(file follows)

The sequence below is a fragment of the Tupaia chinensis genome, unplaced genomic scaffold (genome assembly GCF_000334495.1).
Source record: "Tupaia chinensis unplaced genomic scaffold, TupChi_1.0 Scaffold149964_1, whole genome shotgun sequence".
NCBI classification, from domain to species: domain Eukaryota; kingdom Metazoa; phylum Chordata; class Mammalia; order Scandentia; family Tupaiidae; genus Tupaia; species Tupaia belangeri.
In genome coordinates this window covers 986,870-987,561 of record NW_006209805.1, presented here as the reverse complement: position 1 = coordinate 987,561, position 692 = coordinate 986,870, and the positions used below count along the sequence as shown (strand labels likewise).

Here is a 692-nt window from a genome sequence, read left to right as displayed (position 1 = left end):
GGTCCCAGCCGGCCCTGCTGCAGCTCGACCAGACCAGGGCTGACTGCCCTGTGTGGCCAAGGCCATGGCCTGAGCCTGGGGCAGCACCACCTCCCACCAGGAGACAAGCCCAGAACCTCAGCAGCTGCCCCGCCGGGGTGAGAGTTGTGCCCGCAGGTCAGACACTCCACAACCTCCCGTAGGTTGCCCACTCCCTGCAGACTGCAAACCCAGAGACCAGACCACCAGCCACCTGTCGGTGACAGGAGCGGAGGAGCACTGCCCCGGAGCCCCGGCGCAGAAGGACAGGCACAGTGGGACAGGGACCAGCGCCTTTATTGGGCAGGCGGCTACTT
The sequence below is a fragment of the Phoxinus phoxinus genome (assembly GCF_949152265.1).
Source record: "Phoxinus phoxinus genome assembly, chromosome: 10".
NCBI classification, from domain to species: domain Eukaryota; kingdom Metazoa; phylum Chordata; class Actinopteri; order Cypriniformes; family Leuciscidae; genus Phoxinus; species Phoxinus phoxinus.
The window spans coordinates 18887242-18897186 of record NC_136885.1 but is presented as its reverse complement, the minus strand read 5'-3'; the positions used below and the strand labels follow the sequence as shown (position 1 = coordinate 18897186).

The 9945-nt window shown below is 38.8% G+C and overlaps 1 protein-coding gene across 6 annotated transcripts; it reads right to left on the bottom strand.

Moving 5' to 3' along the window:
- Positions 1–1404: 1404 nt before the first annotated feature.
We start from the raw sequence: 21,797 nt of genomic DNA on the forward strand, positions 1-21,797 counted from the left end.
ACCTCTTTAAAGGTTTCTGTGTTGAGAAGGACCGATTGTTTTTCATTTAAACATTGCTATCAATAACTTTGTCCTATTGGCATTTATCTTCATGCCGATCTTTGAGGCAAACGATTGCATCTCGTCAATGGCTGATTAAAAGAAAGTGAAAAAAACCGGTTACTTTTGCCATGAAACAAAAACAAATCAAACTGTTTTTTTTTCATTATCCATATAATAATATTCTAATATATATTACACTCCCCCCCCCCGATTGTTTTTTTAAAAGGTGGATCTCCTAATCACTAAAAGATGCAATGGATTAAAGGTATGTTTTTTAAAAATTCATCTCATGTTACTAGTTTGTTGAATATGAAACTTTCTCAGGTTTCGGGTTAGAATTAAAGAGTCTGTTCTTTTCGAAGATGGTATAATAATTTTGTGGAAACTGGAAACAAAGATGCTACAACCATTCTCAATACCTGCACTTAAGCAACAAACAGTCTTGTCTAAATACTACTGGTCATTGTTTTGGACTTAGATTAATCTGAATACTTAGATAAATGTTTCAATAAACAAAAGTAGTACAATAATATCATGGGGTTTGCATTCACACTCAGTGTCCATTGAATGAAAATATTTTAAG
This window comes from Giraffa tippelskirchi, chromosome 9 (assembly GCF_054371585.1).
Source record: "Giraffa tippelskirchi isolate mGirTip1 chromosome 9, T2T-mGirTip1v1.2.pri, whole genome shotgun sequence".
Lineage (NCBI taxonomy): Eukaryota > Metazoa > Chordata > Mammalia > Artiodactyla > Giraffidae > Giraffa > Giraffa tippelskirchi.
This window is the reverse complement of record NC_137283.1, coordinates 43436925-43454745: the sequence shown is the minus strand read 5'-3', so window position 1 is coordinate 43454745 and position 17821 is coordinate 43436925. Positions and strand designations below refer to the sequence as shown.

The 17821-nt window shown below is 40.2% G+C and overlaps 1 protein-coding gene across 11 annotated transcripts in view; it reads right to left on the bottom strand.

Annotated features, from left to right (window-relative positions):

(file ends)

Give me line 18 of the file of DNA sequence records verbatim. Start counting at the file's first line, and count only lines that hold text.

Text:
Lineage (NCBI taxonomy): Eukaryota > Metazoa > Chordata > Mammalia > Artiodactyla > Giraffidae > Giraffa > Giraffa tippelskirchi.